Interview with Anna Montgomery

What did you feel,when you was sharing a stage with such stars like The Pointers Sisters or Shelby Lynn?

I was on a national tour with Shelby Lynn and it was great fun. She is an amazing artist who never does the same show twice. She is unpredictable and in the moment, and that made performing with her very exciting.

Unfortunately, June Pointer passed away before we ever got out on tour so I did not experience that. We had been rehearsing and she fell ill, but being chosen by such a huge American musical icon was a thrill and honor.

What can you say about growing in music-famous family? What is your the greatest memory from those time? My memories go back to very early childhood. My father was always in the studio with his bandmates and friends, and they all had children right around the same age, so we were learning instruments and pretending we were a band too. We would learn songs by Blondie or the Cars. haha. As we grew up we were all in bands together at various times. Many bands have been formed and broken up over the years, and some included our fathers as band members. We are a musical family of sorts. My mother was an opera singer and apparently I was in my first opera was I was in her womb! I was constantly attending symphony orchestra concerts and operas and musicals as well as rock n roll shows. I learned many instruments throughout my life starting at age 3 and discovered my true love was writing and recording at around age 17.

How do look a real life in Los Angeles?

Los Angeles is a creative mecca. It’s a city where people come to fulfill their dreams in entertainment. So… there is a lot of everything. There are fakes and people who only care about fame, and there are real artists who care about their craft and are making an honest effort to contribute something. Everyone I know who has survived a career in entertainment here has done a mixture of both- things that are commercially driven and things that are artistically driven. The one thing to know about LA is that it is not a live music loving town. This is a place for studio work and record making. As far as „life” itself- it is diverse, in people as well as landscape. You can live any which way you can imagine here. Living here is like living all over the world. If you want a new experience you just move to a new part of town. It can be isolating, there is not a great sense of community but you do your best to find your people and stick with them.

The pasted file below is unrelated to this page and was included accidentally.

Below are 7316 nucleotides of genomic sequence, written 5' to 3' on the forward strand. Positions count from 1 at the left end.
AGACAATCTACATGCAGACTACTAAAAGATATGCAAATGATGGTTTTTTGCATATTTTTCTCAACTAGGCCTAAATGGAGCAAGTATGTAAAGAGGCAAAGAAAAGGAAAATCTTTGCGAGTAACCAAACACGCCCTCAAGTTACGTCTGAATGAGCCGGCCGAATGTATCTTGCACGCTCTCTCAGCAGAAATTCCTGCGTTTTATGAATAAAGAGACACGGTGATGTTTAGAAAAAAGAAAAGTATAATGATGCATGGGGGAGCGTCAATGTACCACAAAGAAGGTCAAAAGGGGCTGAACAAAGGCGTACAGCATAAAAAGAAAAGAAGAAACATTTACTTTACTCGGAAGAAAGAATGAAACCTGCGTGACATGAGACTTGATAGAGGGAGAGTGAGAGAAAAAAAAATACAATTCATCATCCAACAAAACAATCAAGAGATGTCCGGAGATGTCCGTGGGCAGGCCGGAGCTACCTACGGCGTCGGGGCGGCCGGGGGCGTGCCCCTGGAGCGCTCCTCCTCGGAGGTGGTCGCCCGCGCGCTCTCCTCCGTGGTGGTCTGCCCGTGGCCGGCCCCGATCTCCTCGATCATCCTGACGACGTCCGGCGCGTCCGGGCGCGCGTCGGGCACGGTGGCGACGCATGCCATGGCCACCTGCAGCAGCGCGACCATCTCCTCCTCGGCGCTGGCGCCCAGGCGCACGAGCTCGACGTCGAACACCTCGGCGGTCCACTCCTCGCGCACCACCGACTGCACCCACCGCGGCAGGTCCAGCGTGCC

What do you think about the American Dream?

Interesting question. I think there is value in the fact that we are given the opportunity to make a living however we can imagine and  as long as its legal. Free enterprise is a very generous philosophy. We are engrained with a belief that we can be anything we want to be. Whether that is true or not is another question. And at what cost to others. In some ways it breeds a discontent that there is always more to be achieved, but in another way it gives life a lot of hope and creativity.

Did you ever think about not making music or treat it like hobby?

Of course. I rebelled against music as a career when I went to college. I felt it was an inherited talent, not a choice, and I didn’t like that so I got a degree in Psychology. As soon as I graduated I decided to pursue music though. ha! It was just too much a part of my being, but at least then I knew it was my choice.

What is the most important value in your life?

I value ideas. I like the idea of surrender. Allowing life to show you what it is instead of searching for it or making it happen a certain way.

Who had the biggest influence on your decision to became an artist?

My parents for sure- but I started really identifying with music when I got ahold of blues and jazz. Alberta Hunter and Jr Wells had a huge impact on me. Then Ella Fitzgerald, Sarah Vaughn, Dianne Reeves, Etta James, Stevie Wonder, Donny Hathaway. I wanted to be a jazz and soul singer.

How did you recall the year 2013?

I’ve been in LA writing pop music and EDM toplines.

What was your first association with Poland?

Gosh, I think it was 2010 when I got an email from a producer in London who wanted to hire me and I couldn’t figure out how he knew of me. He said he had just been to Poland and I was like…. ok… what does that mean? And he said- ‚oh you didn’t know that you have a hit song there?”. ha! NO! I didn’t know anything about it. I started researching and found out that one of my toplines had been used by Robert M and was a hit. I saw YouTube videos of school children singing it and a New Years Even countdown celebration in Warsaw that was playing my voice. It was surreal and crazy. I wrote to Robert M immediately and I gave him a couple more toplines. Then Wetfingers used another topline. It was all happening without me knowing really.

What you do think about polish music industrie?

Like I said- it’s a mystery to me. I have never been there. I have only met one producer that I worked with in person. Everything has been through facebook and emais and youtube. it’s a strange world!

How do you aprise work with polish producers in last couple years?

The truth is Polish producers write me all the time asking to collaborate but I’m not writing new topline for them. I tried in the beginning to do new work for everyone that asked but it became too much. Now I just refer them to my catalog of existing topline. I try to add works to it when I can.  I do not discriminate- I don’t care if they are famous or a beginner. If they want to use my voice, they can.





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